Sara Soueidan just published an article on her path to designing a theme switch. Among the many great points she is making in this post, I would like to highlight one particular quote:
The WAI-ARIA standard defines a number of related menu roles. However, before using them, please give great consideration to the implications.
Over the past year and a half, I have ventured time and again into the federated Mastodon social network. In those ventures, I have contributed bug reports to both the Mastodon client as well as some alternative clients on the web, iOS, and Android.
In November of 2018, I started a third attempt at switching to Android as my primary mobile operating system. This time, the experiment lasted 9 months. But I switched back to iOS nevertheless.
This year, I have a special treat for my readers. On Monday, November 25, at 12 PM UTC, I will start a 30 day series about everything and anything. Could be an accessibility tip, an how-to about using a feature in an app I use frequently, some personal opinion on something, a link to something great I came across on the web… I am totally not certain yet. I have ideas about some things I want to blog about, but by far not 30 of them yet.
Firefox 70, released in October, contains a new feature called the Protection Report. It contains a graph of all the things Firefox protected you from in the last seven days. Here’s how I made that screen reader accessible.
In recent months, you may have come across the name Mastodon here and there. Especially two weeks ago, when Twitter again made headlines with some, possibly politically motivated, account suspensions that resulted in an influx of users from India to the federated network. Time to look at it a bit, also with regards to accessibility.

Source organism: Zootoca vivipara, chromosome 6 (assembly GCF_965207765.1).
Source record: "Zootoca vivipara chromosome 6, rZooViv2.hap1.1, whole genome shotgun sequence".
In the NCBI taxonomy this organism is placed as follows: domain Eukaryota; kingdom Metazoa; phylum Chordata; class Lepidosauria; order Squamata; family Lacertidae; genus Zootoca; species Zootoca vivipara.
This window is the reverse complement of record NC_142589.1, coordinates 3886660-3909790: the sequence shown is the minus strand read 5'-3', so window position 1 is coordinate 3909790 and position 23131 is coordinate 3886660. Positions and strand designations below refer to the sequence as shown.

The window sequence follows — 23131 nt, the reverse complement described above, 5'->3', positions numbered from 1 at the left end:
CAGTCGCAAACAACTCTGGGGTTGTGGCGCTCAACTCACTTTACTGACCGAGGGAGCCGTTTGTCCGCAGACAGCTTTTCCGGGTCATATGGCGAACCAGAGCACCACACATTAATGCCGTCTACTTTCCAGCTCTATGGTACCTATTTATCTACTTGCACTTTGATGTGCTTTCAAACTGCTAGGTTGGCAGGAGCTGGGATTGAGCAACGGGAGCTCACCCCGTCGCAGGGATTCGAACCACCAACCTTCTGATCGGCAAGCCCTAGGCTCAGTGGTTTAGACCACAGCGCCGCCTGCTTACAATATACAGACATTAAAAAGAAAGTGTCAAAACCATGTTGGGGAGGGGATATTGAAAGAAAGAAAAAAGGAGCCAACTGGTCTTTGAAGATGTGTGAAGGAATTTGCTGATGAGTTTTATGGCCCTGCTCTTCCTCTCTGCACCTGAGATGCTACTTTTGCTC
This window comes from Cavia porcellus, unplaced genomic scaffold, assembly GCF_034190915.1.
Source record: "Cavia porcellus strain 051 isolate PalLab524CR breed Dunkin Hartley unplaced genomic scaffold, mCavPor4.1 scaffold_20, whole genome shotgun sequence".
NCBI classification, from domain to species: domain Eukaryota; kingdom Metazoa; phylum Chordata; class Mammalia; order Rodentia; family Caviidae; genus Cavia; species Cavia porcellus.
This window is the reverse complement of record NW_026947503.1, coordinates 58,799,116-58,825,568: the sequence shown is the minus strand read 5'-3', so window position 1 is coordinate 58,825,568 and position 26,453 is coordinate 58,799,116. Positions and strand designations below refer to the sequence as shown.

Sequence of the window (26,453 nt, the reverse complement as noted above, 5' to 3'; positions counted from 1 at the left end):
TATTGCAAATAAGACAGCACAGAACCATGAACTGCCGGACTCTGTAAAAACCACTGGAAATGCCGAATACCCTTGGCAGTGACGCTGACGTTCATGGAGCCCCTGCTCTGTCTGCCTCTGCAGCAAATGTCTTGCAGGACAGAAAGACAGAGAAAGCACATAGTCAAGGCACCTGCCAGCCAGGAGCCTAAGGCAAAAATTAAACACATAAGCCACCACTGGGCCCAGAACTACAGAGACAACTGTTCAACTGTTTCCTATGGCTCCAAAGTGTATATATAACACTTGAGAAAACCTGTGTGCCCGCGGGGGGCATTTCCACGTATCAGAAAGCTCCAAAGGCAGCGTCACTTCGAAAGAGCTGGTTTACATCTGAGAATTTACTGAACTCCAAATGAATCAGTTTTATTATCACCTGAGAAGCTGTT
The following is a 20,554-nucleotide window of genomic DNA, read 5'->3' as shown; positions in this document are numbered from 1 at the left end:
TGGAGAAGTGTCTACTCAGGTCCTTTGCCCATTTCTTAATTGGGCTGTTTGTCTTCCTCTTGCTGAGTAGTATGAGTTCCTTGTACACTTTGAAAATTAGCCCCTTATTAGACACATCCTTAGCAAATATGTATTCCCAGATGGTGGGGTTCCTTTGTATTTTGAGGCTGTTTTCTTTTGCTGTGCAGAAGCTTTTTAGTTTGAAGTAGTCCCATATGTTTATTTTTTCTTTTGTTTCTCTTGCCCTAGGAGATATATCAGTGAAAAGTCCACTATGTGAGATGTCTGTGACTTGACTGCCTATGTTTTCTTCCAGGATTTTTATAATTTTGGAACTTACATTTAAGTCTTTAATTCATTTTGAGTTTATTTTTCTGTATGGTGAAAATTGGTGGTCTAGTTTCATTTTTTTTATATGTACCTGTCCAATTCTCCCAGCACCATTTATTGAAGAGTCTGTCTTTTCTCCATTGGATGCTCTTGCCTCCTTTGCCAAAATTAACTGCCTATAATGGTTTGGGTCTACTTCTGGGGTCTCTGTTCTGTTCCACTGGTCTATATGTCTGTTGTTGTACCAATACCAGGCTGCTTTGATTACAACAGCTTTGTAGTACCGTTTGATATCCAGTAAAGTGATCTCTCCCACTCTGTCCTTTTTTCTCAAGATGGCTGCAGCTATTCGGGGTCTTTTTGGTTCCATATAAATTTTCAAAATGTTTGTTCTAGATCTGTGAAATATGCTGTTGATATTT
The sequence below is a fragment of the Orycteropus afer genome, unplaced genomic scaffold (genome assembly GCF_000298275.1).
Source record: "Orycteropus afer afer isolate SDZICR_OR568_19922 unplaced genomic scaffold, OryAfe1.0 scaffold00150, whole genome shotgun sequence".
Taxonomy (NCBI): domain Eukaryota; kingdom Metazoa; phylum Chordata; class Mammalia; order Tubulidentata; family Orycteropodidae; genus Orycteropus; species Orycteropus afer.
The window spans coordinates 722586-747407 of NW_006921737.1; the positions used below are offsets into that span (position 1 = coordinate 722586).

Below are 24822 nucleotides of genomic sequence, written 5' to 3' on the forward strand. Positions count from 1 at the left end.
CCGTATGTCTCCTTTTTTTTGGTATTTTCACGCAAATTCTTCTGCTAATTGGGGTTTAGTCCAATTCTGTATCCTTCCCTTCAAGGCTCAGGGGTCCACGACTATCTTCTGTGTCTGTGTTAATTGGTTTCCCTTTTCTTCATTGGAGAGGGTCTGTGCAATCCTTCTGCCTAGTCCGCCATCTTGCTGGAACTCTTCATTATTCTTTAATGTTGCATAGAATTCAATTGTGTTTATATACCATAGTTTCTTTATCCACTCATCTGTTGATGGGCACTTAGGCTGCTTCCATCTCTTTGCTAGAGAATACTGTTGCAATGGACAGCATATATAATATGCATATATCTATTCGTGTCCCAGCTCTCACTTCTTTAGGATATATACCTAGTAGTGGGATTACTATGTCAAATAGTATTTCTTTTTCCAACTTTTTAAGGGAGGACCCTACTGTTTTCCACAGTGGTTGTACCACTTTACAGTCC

I have, for the most part, remained silent about the whole WordPress Gutenberg accessibility topic. Others who are closer to the project have been very vocal about it, and continue to do so. However, after a period of sickness, and now returning to more regular blogging, I feel the time has come to break that silence.
Firefox toolbars got a significant improvement to keyboard navigability in version 67. It was once again enhanced in Firefox 70. Here’s how.
Since its debut in Firefox 61, the Accessibility Inspector in the Firefox Developer Tools has evolved from a low-level tool showing the accessibility structure of a page. In Firefox 70, the Inspector has become an auditing facility to help identify and fix many common mistakes and practices that reduce site accessibility. In this post, I will offer an overview of what is available in this latest release.
Have you heard of Blue Beanie Day before? Well, I have, but only because I have been involved with web standards and accessibility for so long. The Cute Calendar has all information.
This year, I am noticing an increased number of sentimental waves, as well as an unusually strong afinity towards the Christmas holiday season.
Yes, a bold statement, I know, but this piece by Dr. Elizabeth Fernandez made my conviction even stronger.
Today marks my 12th anniversary working for Mozilla. I started on December 3, 2007, as a contractor, and moved to a full employment 13 months later, in January 2009. So in January this year, I was employed there 10 years.